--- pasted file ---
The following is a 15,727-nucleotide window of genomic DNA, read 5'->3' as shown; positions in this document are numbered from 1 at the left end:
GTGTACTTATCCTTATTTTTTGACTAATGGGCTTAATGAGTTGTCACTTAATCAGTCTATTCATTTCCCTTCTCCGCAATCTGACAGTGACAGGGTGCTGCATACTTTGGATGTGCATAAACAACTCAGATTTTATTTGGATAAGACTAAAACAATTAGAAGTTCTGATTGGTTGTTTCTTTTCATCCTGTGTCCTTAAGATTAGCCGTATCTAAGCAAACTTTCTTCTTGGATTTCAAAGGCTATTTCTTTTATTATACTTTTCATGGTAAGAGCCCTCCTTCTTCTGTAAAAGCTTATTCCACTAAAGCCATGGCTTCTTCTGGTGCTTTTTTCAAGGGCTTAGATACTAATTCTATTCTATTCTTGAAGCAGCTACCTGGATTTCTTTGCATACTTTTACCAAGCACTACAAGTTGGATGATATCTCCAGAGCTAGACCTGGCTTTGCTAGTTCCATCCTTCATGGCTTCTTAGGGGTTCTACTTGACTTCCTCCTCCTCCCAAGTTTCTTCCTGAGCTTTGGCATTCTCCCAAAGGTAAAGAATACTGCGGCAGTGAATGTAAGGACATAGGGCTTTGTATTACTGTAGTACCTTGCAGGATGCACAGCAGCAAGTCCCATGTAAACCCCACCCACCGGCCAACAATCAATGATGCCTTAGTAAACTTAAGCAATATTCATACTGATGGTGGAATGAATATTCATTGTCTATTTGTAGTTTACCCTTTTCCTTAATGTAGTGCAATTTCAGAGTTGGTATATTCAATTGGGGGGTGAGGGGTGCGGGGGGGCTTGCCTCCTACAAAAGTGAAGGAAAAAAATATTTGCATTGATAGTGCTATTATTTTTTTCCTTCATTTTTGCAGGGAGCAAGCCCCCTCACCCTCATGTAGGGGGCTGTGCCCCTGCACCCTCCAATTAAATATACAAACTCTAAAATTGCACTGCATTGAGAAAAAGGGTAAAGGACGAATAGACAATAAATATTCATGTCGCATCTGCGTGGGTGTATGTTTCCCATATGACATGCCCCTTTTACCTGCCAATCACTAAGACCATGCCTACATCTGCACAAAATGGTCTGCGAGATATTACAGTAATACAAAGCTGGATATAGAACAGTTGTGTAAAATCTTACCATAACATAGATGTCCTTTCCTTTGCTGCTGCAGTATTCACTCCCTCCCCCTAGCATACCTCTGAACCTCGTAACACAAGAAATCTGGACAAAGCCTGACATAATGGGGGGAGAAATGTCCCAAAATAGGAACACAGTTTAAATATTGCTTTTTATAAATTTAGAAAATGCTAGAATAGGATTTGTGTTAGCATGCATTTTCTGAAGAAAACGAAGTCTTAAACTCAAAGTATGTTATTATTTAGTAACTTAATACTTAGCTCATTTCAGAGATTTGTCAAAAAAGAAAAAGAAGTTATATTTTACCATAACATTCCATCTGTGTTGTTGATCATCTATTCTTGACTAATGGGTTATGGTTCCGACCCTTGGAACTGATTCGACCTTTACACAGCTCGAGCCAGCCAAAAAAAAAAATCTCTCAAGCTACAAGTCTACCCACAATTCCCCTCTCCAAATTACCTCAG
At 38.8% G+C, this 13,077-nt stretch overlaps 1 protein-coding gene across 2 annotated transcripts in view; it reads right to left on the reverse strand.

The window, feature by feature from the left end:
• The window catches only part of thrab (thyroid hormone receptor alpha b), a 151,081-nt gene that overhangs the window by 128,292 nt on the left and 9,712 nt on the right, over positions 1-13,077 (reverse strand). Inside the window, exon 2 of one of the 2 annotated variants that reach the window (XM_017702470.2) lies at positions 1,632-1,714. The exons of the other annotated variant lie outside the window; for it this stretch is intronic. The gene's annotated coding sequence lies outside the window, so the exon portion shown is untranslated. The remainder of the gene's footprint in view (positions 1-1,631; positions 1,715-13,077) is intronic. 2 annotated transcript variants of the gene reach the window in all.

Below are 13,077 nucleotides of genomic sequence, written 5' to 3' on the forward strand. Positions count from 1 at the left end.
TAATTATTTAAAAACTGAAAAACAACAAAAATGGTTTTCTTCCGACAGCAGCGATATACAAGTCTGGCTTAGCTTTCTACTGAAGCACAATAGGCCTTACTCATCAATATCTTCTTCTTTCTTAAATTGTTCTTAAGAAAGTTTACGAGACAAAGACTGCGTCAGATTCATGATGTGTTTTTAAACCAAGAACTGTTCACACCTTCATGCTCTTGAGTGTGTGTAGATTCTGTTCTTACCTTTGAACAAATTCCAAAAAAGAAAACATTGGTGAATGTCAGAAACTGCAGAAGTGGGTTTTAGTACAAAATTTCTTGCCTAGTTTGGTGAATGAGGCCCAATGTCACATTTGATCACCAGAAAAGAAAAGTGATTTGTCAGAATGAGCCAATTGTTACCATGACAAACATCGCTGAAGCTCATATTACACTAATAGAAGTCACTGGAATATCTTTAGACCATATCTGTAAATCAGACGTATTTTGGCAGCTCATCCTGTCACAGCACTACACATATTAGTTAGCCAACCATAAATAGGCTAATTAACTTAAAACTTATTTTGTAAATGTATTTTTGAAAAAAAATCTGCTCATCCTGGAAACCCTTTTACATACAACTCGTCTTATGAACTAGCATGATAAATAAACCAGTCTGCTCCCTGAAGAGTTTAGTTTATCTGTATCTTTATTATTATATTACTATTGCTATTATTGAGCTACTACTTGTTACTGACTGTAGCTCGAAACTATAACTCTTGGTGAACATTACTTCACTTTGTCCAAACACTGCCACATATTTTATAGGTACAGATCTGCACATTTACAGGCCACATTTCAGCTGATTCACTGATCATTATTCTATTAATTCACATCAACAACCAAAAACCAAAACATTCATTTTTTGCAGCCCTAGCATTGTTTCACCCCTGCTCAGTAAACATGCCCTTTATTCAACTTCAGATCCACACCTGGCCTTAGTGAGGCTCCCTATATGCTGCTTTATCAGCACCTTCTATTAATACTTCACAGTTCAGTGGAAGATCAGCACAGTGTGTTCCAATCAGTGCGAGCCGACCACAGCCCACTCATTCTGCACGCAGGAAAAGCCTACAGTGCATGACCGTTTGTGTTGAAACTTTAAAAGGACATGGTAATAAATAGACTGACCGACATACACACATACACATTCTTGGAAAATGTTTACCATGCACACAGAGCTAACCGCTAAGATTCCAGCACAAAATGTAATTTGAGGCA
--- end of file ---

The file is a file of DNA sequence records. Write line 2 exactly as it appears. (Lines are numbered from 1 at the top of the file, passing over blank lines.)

GTGTACTTATCCTTATTTTTTGACTAATGGGCTTAATGAGTTGTCACTTAATCAGTCTATTCATTTCCCTTCTCCGCAATCTGACAGTGACAGGGTGCTGCATACTTTGGATGTGCATAAACAACTCAGATTTTATTTGGATAAGACTAAAACAATTAGAAGTTCTGATTGGTTGTTTCTTTTCATCCTGTGTCCTTAAGATTAGCCGTATCTAAGCAAACTTTCTTCTTGGATTTCAAAGGCTATTTCTTTTATTATACTTTTCATGGTAAGAGCCCTCCTTCTTCTGTAAAAGCTTATTCCACTAAAGCCATGGCTTCTTCTGGTGCTTTTTTCAAGGGCTTAGATACTAATTCTATTCTATTCTTGAAGCAGCTACCTGGATTTCTTTGCATACTTTTACCAAGCACTACAAGTTGGATGATATCTCCAGAGCTAGACCTGGCTTTGCTAGTTCCATCCTTCATGGCTTCTTAGGGGTTCTACTTGACTTCCTCCTCCTCCCAAGTTTCTTCCTGAGCTTTGGCATTCTCCCAAAGGTAAAGAATACTGCGGCAGTGAATGTAAGGACATAGGGCTTTGTATTACTGTAGTACCTTGCAGGATGCACAGCAGCAAGTCCCATGTAAACCCCACCCACCGGCCAACAATCAATGATGCCTTAGTAAACTTAAGCAATATTCATACTGATGGTGGAATGAATATTCATTGTCTATTTGTAGTTTACCCTTTTCCTTAATGTAGTGCAATTTCAGAGTTGGTATATTCAATTGGGGGGTGAGGGGTGCGGGGGGGCTTGCCTCCTACAAAAGTGAAGGAAAAAAATATTTGCATTGATAGTGCTATTATTTTTTTCCTTCATTTTTGCAGGGAGCAAGCCCCCTCACCCTCATGTAGGGGGCTGTGCCCCTGCACCCTCCAATTAAATATACAAACTCTAAAATTGCACTGCATTGAGAAAAAGGGTAAAGGACGAATAGACAATAAATATTCATGTCGCATCTGCGTGGGTGTATGTTTCCCATATGACATGCCCCTTTTACCTGCCAATCACTAAGACCATGCCTACATCTGCACAAAATGGTCTGCGAGATATTACAGTAATACAAAGCTGGATATAGAACAGTTGTGTAAAATCTTACCATAACATAGATGTCCTTTCCTTTGCTGCTGCAGTATTCACTCCCTCCCCCTAGCATACCTCTGAACCTCGTAACACAAGAAATCTGGACAAAGCCTGACATAATGGGGGGAGAAATGTCCCAAAATAGGAACACAGTTTAAATATTGCTTTTTATAAATTTAGAAAATGCTAGAATAGGATTTGTGTTAGCATGCATTTTCTGAAGAAAACGAAGTCTTAAACTCAAAGTATGTTATTATTTAGTAACTTAATACTTAGCTCATTTCAGAGATTTGTCAAAAAAGAAAAAGAAGTTATATTTTACCATAACATTCCATCTGTGTTGTTGATCATCTATTCTTGACTAATGGGTTATGGTTCCGACCCTTGGAACTGATTCGACCTTTACACAGCTCGAGCCAGCCAAAAAAAAAAATCTCTCAAGCTACAAGTCTACCCACAATTCCCCTCTCCAAATTACCTCAG